In 1941, Jackson Pollock (Ed Harris), then a struggling painter sharing a Greenwich Village apartment with his brother and sister-in-law, met Lee Krasner (Marcia Gay Harden) in 1941 to his death in a car crash. Krasner, an artist of considerable talent herself, became Pollock’s wife and deferred her own ambitions in favour of her husband, whom she supported for many years. In the late forties, Pollock invented a style called “action painting” (which involved dripping paint onto large canvases) and was hailed as the most important living artist in America. Meanwhile, due to Pollock’s drinking and infidelity, his marriage to Krasner begins to disintegrate.
Pollock was a long-standing labour of love for Harris, who not only stars but also directs and produces. If effort were everything, I’d praise the film to the skies, no question. The cinema needs more labours of love. A measure of how uncommercial this admittedly low-budget film is, is its belated British release, despite its win at last year’s Oscars for Marcia Gay Harden as Best Supporting Actress. In fact, when I saw it at the London Film Festival last November, it didn’t have a distributor in place. But unfortunately I can’t recommend it, despite its superb acting, without reservations. It’s a solidly-crafted, rather foursquare film that rather lacks true inspiration, and at two hours becomes something of a slog.
The creative process is very difficult to show on film, and unfortunately Pollock resorts to the usual convenient but misleading shorthand. If you took this film at its word, you’d think that Pollock one day had the idea of dripping paint on canvas – and hey presto, a major new style! However, rules are best broken by those who know the rules intimately in the first place. We get a brief scene where Pollock mentions some of the contemporary artists he most admires, but how he evolved the style that made him one of the twentieth century’s most influential artists is somewhat skated over.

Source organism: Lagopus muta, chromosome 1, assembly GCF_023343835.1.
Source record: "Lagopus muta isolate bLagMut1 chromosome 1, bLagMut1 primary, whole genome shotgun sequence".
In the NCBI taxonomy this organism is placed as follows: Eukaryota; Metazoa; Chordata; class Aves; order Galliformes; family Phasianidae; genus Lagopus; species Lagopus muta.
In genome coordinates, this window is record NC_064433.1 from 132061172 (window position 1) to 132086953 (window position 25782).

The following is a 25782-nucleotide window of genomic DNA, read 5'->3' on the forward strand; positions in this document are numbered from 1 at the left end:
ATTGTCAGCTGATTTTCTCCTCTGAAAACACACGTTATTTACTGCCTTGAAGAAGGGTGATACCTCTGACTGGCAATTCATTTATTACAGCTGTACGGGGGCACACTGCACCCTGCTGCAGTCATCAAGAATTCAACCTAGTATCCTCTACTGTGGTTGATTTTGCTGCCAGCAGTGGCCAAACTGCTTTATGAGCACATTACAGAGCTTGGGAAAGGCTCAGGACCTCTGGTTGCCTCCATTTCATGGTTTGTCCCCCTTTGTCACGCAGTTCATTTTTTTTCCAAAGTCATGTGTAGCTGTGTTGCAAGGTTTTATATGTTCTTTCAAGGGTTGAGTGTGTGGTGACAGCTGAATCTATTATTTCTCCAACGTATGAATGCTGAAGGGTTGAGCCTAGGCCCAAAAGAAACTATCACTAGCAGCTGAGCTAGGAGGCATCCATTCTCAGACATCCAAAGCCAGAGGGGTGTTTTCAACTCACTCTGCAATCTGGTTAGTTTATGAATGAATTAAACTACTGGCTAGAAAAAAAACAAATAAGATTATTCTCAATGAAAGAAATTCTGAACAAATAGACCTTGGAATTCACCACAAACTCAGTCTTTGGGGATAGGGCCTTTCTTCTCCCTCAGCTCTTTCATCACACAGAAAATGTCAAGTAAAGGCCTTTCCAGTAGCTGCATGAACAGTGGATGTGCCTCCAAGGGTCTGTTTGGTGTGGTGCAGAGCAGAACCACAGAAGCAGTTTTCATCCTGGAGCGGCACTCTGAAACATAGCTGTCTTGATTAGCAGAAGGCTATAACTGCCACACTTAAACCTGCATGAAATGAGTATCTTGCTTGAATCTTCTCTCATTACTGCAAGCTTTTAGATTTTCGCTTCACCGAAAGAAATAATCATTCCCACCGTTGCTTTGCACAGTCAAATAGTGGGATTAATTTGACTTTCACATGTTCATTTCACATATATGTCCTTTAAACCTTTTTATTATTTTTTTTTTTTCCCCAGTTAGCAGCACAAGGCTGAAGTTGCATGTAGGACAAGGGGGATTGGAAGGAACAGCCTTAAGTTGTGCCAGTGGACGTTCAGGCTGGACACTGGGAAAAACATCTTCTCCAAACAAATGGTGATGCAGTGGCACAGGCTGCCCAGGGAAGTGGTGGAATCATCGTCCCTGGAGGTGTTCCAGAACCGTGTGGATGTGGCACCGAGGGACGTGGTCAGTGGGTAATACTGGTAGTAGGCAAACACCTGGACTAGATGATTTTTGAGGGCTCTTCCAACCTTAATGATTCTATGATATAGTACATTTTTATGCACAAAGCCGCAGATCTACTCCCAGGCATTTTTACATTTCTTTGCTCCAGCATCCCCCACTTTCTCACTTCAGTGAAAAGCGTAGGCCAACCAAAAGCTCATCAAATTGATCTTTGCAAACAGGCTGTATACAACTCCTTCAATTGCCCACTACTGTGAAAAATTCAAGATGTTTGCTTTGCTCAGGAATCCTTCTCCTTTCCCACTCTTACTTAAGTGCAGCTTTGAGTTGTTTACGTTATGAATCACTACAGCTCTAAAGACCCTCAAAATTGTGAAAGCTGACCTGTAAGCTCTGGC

Harris, who looks uncannily like the real Pollock, deserves praise for not playing the man for easy sympathy. At first Pollock is reserved to the point of catatonia, but over time a combination of drink and machismo moulded him into the living incarnation of one of the biggest artistic clichés of the lot: the artist as shit. It’s certainly questionable if artistic talent, let alone artistic genius, excuses acting like a complete bastard, but on this evidence Pollock certainly subscribed to that idea. Our sympathies naturally go to Lee Krasner, who put up with the man for as long as she could. There’s a subtheme, of how one artist can subordinate their own talent to another’s, that could have been explored more. (This doesn’t just apply to women: a male variation on the theme is Ken Russell’s Delius film Song of Summer.) Unfortunately, by the time of his death in a car crash, we’ve had enough of Jackson Pollock. This is not to say that a film with a thoroughly unsympathetic protagonist can’t be a gripping experience, but frankly Pollock isn’t Raging Bull and Ed Harris isn’t Martin Scorsese. There lies the difference between talent and genius.
Along with the two excellent leads, there’s a strong supporting cast, including Jennifer Connelly as Pollock’s mistress Ruth Kligman, Val Kilmer as fellow artist Willem DeKooning and Amy Madigan (Harris’s wife) as Pollock’s first exhibitor Peggy Guggenheim. Incidentally, the film’s 18 certificate is solely due to the BBFC’s current policy on the aggressive use of the word “cunt”, used twice in the same scene by Pollock to Krasner. A couple of years ago, Pollock would have had a 15 certificate, though it’s questionable if a film like this would have much if any audience amongst teenagers in any case. It’s undoubtedly a specialised item, worth seeing by fans of fine acting, and anyone interested in Pollock himself, though the film does fall short of its goal.